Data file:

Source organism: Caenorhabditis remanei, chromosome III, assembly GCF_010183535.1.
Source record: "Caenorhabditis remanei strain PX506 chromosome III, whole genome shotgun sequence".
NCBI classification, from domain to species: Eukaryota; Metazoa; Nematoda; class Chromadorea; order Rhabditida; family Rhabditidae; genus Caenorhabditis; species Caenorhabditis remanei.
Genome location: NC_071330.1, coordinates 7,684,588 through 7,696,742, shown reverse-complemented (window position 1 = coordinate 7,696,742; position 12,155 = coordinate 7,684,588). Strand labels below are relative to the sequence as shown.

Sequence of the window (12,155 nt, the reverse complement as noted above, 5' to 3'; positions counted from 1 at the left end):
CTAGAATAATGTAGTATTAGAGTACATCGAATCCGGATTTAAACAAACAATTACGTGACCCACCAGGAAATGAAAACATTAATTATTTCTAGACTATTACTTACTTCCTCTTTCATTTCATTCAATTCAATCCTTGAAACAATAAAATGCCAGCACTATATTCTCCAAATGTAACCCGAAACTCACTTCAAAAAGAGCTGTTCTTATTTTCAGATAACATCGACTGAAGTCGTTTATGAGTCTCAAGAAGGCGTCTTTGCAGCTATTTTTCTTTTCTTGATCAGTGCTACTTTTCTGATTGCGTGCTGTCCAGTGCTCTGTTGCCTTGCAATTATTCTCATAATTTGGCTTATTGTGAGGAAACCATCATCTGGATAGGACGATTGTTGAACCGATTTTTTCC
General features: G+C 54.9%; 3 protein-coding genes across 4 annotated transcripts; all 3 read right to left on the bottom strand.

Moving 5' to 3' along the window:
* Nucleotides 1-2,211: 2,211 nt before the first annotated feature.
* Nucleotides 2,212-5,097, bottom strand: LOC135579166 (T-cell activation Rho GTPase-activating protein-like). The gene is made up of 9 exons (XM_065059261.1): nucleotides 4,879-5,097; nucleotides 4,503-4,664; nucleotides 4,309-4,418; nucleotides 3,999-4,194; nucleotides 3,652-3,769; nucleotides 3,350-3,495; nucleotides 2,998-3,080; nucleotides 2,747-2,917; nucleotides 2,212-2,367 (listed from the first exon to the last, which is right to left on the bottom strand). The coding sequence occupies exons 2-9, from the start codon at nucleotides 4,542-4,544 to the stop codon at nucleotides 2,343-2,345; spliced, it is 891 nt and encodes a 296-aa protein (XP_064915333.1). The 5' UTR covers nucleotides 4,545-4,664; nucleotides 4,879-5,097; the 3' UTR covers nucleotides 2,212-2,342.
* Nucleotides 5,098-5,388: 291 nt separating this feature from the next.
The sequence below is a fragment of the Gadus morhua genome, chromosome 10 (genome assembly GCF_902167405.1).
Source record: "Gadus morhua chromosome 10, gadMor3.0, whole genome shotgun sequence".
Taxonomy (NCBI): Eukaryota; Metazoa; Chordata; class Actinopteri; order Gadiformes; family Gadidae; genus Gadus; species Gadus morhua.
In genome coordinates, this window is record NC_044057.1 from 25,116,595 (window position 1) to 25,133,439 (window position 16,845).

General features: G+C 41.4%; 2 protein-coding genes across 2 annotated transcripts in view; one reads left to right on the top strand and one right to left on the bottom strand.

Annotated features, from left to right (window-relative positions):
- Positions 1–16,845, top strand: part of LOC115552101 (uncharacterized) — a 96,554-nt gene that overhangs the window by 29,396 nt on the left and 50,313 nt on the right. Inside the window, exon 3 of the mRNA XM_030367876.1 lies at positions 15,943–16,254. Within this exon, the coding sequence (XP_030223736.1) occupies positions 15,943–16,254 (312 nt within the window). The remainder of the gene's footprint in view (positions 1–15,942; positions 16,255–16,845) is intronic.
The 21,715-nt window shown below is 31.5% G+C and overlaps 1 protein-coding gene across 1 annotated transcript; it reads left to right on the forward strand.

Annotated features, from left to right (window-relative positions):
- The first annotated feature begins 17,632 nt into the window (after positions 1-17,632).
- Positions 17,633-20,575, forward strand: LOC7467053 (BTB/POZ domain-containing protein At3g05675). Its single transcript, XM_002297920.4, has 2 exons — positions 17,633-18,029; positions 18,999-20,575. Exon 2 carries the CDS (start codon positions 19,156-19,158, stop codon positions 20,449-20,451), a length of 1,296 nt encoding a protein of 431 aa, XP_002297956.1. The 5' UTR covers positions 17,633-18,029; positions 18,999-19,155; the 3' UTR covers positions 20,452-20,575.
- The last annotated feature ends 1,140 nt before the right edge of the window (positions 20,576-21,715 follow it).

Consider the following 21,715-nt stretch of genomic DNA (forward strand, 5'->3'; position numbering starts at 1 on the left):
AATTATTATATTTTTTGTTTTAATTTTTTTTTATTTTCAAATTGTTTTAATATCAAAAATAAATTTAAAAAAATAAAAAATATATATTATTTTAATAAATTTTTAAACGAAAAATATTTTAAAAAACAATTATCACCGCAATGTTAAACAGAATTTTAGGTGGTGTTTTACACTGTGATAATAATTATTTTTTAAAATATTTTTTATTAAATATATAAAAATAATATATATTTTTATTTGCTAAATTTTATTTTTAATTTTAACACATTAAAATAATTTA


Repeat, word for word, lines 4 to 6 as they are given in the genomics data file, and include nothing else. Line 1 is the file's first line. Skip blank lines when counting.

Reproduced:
Genome location: NC_071330.1, coordinates 7,684,588 through 7,696,742, shown reverse-complemented (window position 1 = coordinate 7,696,742; position 12,155 = coordinate 7,684,588). Strand labels below are relative to the sequence as shown.

Sequence of the window (12,155 nt, the reverse complement as noted above, 5' to 3'; positions counted from 1 at the left end):
CTAGAATAATGTAGTATTAGAGTACATCGAATCCGGATTTAAACAAACAATTACGTGACCCACCAGGAAATGAAAACATTAATTATTTCTAGACTATTACTTACTTCCTCTTTCATTTCATTCAATTCAATCCTTGAAACAATAAAATGCCAGCACTATATTCTCCAAATGTAACCCGAAACTCACTTCAAAAAGAGCTGTTCTTATTTTCAGATAACATCGACTGAAGTCGTTTATGAGTCTCAAGAAGGCGTCTTTGCAGCTATTTTTCTTTTCTTGATCAGTGCTACTTTTCTGATTGCGTGCTGTCCAGTGCTCTGTTGCCTTGCAATTATTCTCATAATTTGGCTTATTGTGAGGAAACCATCATCTGGATAGGACGATTGTTGAACCGATTTTTTCC